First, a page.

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Tethered spinal cord syndrome
Spinocerebellar ataxia (NORD)
Transient ischemic attack
Concussion and traumatic brain injury
Shaken baby syndrome
Early infantile epileptic encephalopathy (NORD)
Idiopathic intracranial hypertension
Cavernous sinus thrombosis
Lewy body dementia
Normal pressure hydrocephalus
Restless legs syndrome
Opsoclonus myoclonus syndrome (NORD)
Central pontine myelinolysis
Acute disseminated encephalomyelitis
JC virus (Progressive multifocal leukoencephalopathy)
Adult brain tumors
Acoustic neuroma (schwannoma)
Pediatric brain tumors
Cauda equina syndrome
Treponema pallidum (Syphilis)
Vitamin B12 deficiency
Cavernous sinus thrombosis
von Hippel-Lindau disease
Amyotrophic lateral sclerosis
Spinal muscular atrophy
Thoracic outlet syndrome
Carpal tunnel syndrome
Lambert-Eaton myasthenic syndrome
Congenital neurological disorders: Pathology review
Headaches: Pathology review
Seizures: Pathology review
Cerebral vascular disease: Pathology review
Traumatic brain injury: Pathology review
Spinal cord disorders: Pathology review
Dementia: Pathology review
Central nervous system infections: Pathology review
Movement disorders: Pathology review
Neuromuscular junction disorders: Pathology review
Demyelinating disorders: Pathology review
Adult brain tumors: Pathology review
Pediatric brain tumors: Pathology review
Neurocutaneous disorders: Pathology review
Jahnavi Narayanan, MBBS
Elizabeth Nixon-Shapiro, MSMI, CMI
With early infantile epileptic encephalopathy, epilepsy means seizure disorder, encephalopathy means brain dysfunction, often due to damage, and ‘early infantile’ refers to the age of onset of the disease, which is usually within the first three months of life.
So, early infantile epileptic encephalopathy, or EIEE, is a disorder characterized by recurrent and unprovoked seizures during early infancy, which can result in severe brain damage.
The nervous system is made up of specialized cells called neurons which receive and send signals from other neurons.
The two neurons communicate at the synapse, where one neuron sends neurotransmitters to the next neuron.
Excitatory neurotransmitters, like glutamate, bind to the receptors on neurons and tell them to open up ion channels and relay an electrical signal.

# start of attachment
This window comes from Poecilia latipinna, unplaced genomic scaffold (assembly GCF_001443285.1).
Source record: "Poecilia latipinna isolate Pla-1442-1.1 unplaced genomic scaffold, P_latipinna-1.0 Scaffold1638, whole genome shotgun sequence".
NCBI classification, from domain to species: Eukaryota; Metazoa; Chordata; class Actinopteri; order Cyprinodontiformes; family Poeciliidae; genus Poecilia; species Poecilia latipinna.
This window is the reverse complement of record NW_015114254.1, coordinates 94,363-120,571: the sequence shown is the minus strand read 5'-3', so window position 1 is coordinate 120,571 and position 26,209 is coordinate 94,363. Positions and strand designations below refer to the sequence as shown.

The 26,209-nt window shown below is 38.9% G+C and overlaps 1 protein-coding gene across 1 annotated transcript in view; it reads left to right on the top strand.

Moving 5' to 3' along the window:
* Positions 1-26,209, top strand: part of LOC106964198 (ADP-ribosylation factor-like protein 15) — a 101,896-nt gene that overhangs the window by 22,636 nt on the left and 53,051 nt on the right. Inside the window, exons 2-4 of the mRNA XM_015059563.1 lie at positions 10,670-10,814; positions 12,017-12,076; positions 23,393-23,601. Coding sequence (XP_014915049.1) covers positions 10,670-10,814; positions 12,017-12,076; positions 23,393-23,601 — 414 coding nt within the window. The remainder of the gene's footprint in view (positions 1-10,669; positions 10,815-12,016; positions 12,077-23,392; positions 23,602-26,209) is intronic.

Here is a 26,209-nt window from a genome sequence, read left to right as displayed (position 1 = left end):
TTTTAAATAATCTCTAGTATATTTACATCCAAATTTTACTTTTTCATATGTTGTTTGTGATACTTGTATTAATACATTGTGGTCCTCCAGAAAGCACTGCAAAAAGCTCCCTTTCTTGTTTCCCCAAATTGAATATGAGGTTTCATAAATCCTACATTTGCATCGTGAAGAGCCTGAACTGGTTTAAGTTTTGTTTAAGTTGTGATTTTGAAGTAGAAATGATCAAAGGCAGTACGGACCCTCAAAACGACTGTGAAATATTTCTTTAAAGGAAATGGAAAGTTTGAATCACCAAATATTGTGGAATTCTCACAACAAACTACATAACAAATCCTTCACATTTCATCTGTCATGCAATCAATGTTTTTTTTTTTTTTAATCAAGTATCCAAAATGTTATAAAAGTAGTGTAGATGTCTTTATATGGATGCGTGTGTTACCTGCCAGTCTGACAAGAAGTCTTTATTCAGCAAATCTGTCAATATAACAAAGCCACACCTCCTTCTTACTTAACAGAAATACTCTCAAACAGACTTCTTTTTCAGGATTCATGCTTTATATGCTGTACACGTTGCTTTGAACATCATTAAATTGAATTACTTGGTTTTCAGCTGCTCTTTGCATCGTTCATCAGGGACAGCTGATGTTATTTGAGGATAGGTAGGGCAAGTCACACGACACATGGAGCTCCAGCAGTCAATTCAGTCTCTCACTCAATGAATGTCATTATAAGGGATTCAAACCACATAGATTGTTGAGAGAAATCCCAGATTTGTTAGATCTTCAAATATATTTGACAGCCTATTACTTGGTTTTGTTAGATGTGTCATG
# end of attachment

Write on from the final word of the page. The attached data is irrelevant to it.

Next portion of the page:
Inhibitory neurotransmitters like GABA can close the ion channels and dampen down electrical signals.
The most common causes of EIEE are structural brain abnormalities like hemi-megalencephaly where one half of the brain is larger than the other; absence of the corpus callosum, which is a large fiber bundle connecting the left and right hemispheres; and dysplasia, or abnormal development of the cerebral cortex.
Other causes include metabolic disorders like nonketotic hyperglycemia; and mutations in the genes coding for normal development of the neurons.
These include the ARX, or Aristaless-related homeobox, gene, and STXBP1, or syntaxin-binding protein 1, gene.
Regardless of the cause, defective neurons fire synchronously (at the same time) and excessively, resulting in a seizure.
Infants with EIEE typically present with seizures within the first 3 months of life, often in the first 10 days.
The seizures can occur during wakefulness and sleep.
They’re usually generalized tonic-clonic seizures, which means that the muscles in the trunk and extremities suddenly become stiff, the tonic phase, and then jerk, the clonic phase.
Some individuals might have myoclonic seizures which cause short muscle twitches.
Early infantile epileptic encephalopathy (EIEE) is a severe, chronic neurological disorder that usually begins in the first few months of life. It is characterized by recurrent, severe, and unprovoked seizures which can lead to severe brain damage.
Other symptoms include intellectual disability, and developmental delays. EIEE is difficult to treat, and the long-term prognosis is poor. Treatment focuses on managing seizures and providing supportive care. Some children with EIEE eventually die from complications related to the disease.
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